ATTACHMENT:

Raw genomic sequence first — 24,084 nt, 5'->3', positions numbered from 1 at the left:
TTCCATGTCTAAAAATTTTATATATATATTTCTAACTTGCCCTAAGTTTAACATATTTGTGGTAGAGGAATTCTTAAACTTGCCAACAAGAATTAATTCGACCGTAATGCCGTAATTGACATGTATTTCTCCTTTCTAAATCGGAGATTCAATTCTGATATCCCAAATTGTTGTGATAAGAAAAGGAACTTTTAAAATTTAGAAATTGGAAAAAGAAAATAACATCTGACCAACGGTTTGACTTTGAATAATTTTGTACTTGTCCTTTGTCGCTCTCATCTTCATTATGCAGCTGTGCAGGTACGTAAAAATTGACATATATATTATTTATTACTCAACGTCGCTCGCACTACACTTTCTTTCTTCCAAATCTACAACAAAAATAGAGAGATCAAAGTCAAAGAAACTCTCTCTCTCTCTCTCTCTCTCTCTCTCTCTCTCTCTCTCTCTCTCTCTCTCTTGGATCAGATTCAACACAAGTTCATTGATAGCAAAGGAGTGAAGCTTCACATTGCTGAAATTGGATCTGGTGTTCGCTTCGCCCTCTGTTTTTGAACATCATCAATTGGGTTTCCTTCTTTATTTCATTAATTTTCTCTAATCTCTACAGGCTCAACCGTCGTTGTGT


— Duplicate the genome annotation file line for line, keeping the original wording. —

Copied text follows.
Raw genomic sequence first — 24,084 nt, 5'->3', positions numbered from 1 at the left:
TTCCATGTCTAAAAATTTTATATATATATTTCTAACTTGCCCTAAGTTTAACATATTTGTGGTAGAGGAATTCTTAAACTTGCCAACAAGAATTAATTCGACCGTAATGCCGTAATTGACATGTATTTCTCCTTTCTAAATCGGAGATTCAATTCTGATATCCCAAATTGTTGTGATAAGAAAAGGAACTTTTAAAATTTAGAAATTGGAAAAAGAAAATAACATCTGACCAACGGTTTGACTTTGAATAATTTTGTACTTGTCCTTTGTCGCTCTCATCTTCATTATGCAGCTGTGCAGGTACGTAAAAATTGACATATATATTATTTATTACTCAACGTCGCTCGCACTACACTTTCTTTCTTCCAAATCTACAACAAAAATAGAGAGATCAAAGTCAAAGAAACTCTCTCTCTCTCTCTCTCTCTCTCTCTCTCTCTCTCTCTCTCTCTCTCTCTCTTGGATCAGATTCAACACAAGTTCATTGATAGCAAAGGAGTGAAGCTTCACATTGCTGAAATTGGATCTGGTGTTCGCTTCGCCCTCTGTTTTTGAACATCATCAATTGGGTTTCCTTCTTTATTTCATTAATTTTCTCTAATCTCTACAGGCTCAACCGTCGTTGTGT